Astronomers have witnessed the birth of a supernova with the help of the Kepler Space Telescope, NASA has announced.
The international team of scientists observed the explosion of a giant ageing star resulting in the formation of a supernova and captured the images. The discovery has helped astronomers get closer to understanding the impact these explosions had on shaping the universe as reported in The Daily Mail. The teams findings, which are aimed at helping other scientists understand a star’s life cycle, are scheduled to be published in the Astrophysical Journal.
The explosion is due to the core of a star collapsing producing a high amount of energy in the form of a burst of light that is 130 million times brighter than our sun. It then creates elements like gold and silver commonly found in the universe. Co-author of the upcoming study, Brad Tucker of the Australian National University, explains that the creation of supernovae has always been known in terms of theoretical physics but until now they haven’t been “able to physically examine” them.
The fundamental way we believe that core collapse happens is related to this shockwave happening. So the physics has been around … for decades and we’ve finally now been able to physically examine and test what’s going on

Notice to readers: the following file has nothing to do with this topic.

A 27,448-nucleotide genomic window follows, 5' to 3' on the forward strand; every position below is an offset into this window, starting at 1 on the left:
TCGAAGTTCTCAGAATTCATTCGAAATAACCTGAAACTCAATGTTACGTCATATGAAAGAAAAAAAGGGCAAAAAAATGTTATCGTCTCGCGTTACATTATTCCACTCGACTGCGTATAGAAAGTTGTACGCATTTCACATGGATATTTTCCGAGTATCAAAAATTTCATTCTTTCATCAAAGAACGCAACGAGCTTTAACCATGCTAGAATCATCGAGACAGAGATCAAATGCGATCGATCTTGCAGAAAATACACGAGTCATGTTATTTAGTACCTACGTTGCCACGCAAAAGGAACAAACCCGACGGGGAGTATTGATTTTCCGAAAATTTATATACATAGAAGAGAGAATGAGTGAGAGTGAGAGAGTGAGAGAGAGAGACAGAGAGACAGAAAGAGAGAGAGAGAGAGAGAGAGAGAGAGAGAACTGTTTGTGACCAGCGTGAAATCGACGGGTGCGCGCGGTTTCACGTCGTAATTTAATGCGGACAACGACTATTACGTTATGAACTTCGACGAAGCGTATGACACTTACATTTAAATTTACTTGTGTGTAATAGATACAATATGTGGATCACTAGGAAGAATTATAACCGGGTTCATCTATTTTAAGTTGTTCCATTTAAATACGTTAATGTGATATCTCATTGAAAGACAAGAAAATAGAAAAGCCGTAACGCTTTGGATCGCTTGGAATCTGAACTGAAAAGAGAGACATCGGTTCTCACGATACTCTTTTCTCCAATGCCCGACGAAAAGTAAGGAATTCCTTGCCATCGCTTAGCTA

The telescope, which NASA primarily uses to scour the universe of potential distant planets, captured the early signs of the shockwave as two old stars were exploding and it’s the instance of the star blowing up that the scientists are most excited about. According to Discovery News, the shockwave only lasts between a few hours and a few days which is why it’s so rare to see it happening. Dr Tucker says that it was “the definition of luck” that they managed to capture the phenomenon.
They were actually looking at another exploding star and one happened to go right off in the exact patch of sky in the exact moment they were looking at it. It was the definition of luck
Astronomers are singing the praises of the Kepler Space Telescope as it is allowing them to spot rare events like these as they happen.